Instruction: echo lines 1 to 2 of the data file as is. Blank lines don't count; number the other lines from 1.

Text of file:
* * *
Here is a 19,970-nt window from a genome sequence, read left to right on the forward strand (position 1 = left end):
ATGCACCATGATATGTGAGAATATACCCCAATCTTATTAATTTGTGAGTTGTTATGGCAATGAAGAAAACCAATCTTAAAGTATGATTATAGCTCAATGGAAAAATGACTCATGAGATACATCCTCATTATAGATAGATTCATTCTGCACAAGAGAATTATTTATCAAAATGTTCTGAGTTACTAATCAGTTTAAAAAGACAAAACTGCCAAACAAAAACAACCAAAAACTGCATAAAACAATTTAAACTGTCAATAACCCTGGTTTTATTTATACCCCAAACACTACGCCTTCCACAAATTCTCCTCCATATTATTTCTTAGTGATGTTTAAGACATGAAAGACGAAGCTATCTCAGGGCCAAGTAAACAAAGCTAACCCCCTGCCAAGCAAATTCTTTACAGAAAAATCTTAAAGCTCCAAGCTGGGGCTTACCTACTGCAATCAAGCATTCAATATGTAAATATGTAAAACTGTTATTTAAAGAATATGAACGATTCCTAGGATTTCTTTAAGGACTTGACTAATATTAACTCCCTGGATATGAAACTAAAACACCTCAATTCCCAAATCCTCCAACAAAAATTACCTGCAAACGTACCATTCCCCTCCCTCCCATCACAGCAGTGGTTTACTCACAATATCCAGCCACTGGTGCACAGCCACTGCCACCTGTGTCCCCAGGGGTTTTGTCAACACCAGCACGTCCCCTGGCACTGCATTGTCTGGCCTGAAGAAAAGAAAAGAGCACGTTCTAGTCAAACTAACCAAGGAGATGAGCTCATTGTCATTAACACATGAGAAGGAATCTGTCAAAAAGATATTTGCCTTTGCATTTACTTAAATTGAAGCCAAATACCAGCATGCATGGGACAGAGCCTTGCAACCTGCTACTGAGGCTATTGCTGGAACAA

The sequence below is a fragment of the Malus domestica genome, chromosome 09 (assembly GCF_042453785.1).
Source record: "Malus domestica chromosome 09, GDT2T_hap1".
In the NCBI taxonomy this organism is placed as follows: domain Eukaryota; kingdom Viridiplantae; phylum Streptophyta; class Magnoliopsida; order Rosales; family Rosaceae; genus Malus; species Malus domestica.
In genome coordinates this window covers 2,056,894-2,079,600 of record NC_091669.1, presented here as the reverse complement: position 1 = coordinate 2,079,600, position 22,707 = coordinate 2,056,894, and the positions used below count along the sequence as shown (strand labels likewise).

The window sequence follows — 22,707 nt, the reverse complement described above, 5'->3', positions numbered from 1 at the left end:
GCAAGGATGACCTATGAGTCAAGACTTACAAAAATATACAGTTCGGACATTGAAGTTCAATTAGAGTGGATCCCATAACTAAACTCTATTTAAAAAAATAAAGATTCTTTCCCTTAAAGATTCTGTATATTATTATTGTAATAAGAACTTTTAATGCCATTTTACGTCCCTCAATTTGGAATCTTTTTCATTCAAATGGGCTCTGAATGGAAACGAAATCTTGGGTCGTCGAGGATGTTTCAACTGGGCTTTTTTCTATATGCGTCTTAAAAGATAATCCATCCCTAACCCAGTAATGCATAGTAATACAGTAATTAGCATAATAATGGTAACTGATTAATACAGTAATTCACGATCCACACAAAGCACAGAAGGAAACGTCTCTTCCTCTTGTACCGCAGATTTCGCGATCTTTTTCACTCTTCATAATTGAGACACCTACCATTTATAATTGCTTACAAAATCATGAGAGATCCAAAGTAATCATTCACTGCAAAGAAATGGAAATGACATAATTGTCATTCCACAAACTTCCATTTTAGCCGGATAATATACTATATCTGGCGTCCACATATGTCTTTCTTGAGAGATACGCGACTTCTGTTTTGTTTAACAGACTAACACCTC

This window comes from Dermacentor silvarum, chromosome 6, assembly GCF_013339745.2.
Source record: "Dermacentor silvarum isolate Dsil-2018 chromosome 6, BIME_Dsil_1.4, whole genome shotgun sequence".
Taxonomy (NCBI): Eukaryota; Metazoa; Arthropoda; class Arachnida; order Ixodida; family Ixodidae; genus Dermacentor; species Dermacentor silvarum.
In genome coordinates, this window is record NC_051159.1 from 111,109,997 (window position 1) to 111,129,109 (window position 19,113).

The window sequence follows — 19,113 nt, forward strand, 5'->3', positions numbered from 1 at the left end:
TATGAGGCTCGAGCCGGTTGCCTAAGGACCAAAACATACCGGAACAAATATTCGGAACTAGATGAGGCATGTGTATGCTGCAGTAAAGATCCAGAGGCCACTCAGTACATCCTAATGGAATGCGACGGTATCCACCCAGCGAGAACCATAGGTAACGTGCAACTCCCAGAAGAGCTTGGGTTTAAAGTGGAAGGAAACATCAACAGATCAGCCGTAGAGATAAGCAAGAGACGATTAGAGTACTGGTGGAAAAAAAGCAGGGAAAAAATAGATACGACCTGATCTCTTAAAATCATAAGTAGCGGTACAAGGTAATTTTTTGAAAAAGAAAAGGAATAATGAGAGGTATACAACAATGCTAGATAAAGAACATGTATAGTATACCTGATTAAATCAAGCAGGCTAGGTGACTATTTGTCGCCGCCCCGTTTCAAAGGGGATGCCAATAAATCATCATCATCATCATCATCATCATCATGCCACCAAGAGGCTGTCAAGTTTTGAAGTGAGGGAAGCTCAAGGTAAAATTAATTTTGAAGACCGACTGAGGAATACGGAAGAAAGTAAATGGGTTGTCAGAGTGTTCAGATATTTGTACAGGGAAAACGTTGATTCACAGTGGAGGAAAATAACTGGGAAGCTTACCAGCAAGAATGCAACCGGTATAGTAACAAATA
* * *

Here is a 19,970-nt window from a genome sequence, read left to right on the forward strand (position 1 = left end):
ATGCACCATGATATGTGAGAATATACCCCAATCTTATTAATTTGTGAGTTGTTATGGCAATGAAGAAAACCAATCTTAAAGTATGATTATAGCTCAATGGAAAAATGACTCATGAGATACATCCTCATTATAGATAGATTCATTCTGCACAAGAGAATTATTTATCAAAATGTTCTGAGTTACTAATCAGTTTAAAAAGACAAAACTGCCAAACAAAAACAACCAAAAACTGCATAAAACAATTTAAACTGTCAATAACCCTGGTTTTATTTATACCCCAAACACTACGCCTTCCACAAATTCTCCTCCATATTATTTCTTAGTGATGTTTAAGACATGAAAGACGAAGCTATCTCAGGGCCAAGTAAACAAAGCTAACCCCCTGCCAAGCAAATTCTTTACAGAAAAATCTTAAAGCTCCAAGCTGGGGCTTACCTACTGCAATCAAGCATTCAATATGTAAATATGTAAAACTGTTATTTAAAGAATATGAACGATTCCTAGGATTTCTTTAAGGACTTGACTAATATTAACTCCCTGGATATGAAACTAAAACACCTCAATTCCCAAATCCTCCAACAAAAATTACCTGCAAACGTACCATTCCCCTCCCTCCCATCACAGCAGTGGTTTACTCACAATATCCAGCCACTGGTGCACAGCCACTGCCACCTGTGTCCCCAGGGGTTTTGTCAACACCAGCACGTCCCCTGGCACTGCATTGTCTGGCCTGAAGAAAAGAAAAGAGCACGTTCTAGTCAAACTAACCAAGGAGATGAGCTCATTGTCATTAACACATGAGAAGGAATCTGTCAAAAAGATATTTGCCTTTGCATTTACTTAAATTGAAGCCAAATACCAGCATGCATGGGACAGAGCCTTGCAACCTGCTACTGAGGCTATTGCTGGAACAA